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Maps of the Reedy Creek 2010 - 2020 Plan

MisterPenguin

Rumormonger
Premium Member
Original Poster
#1
The Reedy Creek Improvement District (RCID) is the governing jurisdiction for Walt Disney World comprising the 'towns' of Lake Buena Vista (formerly Reedy Creek in which Disney Springs, Saratoga Springs and Port Orleans live) and Bay Lake (the rest of developed WDW), and the unincorporated conservation lands. Click here for Wikipedia's take on RCID.

In 2010, RCID put out a ten year plan document called "Comprehensive Plan 2020" which became effective October 7, 2010. It's a pleasant 563 page read. Besides the crushing minutiae of city (and theme park and resort) planning, there are a few interesting maps. I've 'scraped' most of them and posted them below. Click here for the Comprehensive Plan in .pdf format.

The import of the maps is to show where Disney is likely or not likely to build. The important part is noting the conservation lands. They are tagged as 'unsuitable' for building, but that really means 'difficult,' because WDW can build on it if they buy (much more) wetlands elsewhere and dedicate it to conservation and then deal with having to build on what is usually swampy land in a 100 year flood plain. This means draining the land, building new ponds and canals nearby, and building it up with tons of dirt. This is what just happened for the new parking area of Hollywood Studios. [Sink holes are another issue that can hinder building on any type of land... I know of no map indicating where the sinkholes are.]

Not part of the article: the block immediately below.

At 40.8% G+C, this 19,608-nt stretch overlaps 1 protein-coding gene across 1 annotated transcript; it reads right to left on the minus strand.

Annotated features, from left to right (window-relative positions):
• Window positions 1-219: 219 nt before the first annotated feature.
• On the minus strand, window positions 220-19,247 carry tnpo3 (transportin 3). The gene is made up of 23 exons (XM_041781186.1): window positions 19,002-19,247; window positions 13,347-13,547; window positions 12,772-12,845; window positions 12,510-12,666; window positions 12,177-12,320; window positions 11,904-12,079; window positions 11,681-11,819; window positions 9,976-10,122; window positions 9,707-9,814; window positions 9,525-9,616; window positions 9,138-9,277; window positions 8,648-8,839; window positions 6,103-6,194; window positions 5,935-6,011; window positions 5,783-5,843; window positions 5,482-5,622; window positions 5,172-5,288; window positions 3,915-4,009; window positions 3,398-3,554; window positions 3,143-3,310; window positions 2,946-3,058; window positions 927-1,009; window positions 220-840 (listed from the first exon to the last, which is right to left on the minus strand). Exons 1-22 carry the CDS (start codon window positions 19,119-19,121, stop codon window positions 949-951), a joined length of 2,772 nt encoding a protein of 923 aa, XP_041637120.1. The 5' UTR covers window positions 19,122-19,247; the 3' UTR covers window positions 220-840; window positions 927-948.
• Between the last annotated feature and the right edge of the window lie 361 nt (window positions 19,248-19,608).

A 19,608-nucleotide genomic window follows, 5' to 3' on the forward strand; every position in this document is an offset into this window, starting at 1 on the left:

One other note for future building is checking out the "open spaces" map. The Plan mentions that they have a self-imposed goal of setting aside "open space / mixed use" land. That would be golf courses, camp grounds, parks, beach fronts, and any place where there aren't a lot of (tall) buildings and a high density of people. This means that the Plan presumes that the future of WDW is building more higher density facilities in areas meant for development rather than developing those open spaces. So, that's probably why we're seeing a Coronado and a Riviera tower. The future of new resorts will most likely not be the low sprawling buildings we've become accustomed to, but higher density towers.

Each map is in its own post below. If they cause loading problems, I'll switch them to thumbnails.

City Limits
Resort Areas
Existing Land Use
Recreational Facilities
Flood Plain
Natural Resources
Swamps
Wetland Types
Open Spaces
Undeveloped Land
Future Land Use
Potential Resorts
Composite Suitability
 
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